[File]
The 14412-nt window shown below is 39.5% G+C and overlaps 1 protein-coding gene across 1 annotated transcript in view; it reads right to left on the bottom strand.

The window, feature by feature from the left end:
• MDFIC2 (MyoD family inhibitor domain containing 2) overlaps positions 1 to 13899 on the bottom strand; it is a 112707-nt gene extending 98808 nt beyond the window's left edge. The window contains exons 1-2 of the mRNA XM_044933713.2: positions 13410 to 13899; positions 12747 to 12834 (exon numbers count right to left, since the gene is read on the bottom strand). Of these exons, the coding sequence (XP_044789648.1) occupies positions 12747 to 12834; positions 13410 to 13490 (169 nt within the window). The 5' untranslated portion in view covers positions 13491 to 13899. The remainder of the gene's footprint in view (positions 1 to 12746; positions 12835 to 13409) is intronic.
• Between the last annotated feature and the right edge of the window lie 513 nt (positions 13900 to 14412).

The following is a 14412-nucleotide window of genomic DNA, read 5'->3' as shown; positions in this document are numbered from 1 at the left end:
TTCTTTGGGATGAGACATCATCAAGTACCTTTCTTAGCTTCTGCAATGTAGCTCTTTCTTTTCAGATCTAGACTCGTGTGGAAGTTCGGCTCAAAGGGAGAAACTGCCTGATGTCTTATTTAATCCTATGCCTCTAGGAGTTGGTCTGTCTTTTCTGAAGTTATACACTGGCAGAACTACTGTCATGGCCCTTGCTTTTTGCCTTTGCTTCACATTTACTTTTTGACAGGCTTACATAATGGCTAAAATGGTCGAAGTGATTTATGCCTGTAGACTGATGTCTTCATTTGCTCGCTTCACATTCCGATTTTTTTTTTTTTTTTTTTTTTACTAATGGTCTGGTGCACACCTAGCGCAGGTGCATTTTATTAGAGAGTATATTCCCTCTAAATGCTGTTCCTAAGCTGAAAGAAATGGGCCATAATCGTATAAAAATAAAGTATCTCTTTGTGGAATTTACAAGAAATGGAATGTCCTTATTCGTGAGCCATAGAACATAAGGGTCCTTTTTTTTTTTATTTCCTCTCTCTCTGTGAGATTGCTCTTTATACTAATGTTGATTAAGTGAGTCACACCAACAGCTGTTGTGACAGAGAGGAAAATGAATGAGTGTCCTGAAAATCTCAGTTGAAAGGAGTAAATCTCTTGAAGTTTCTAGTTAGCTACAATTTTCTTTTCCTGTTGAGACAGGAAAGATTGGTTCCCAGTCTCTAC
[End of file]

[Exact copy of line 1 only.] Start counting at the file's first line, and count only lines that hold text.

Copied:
The 14412-nt window shown below is 39.5% G+C and overlaps 1 protein-coding gene across 1 annotated transcript in view; it reads right to left on the bottom strand.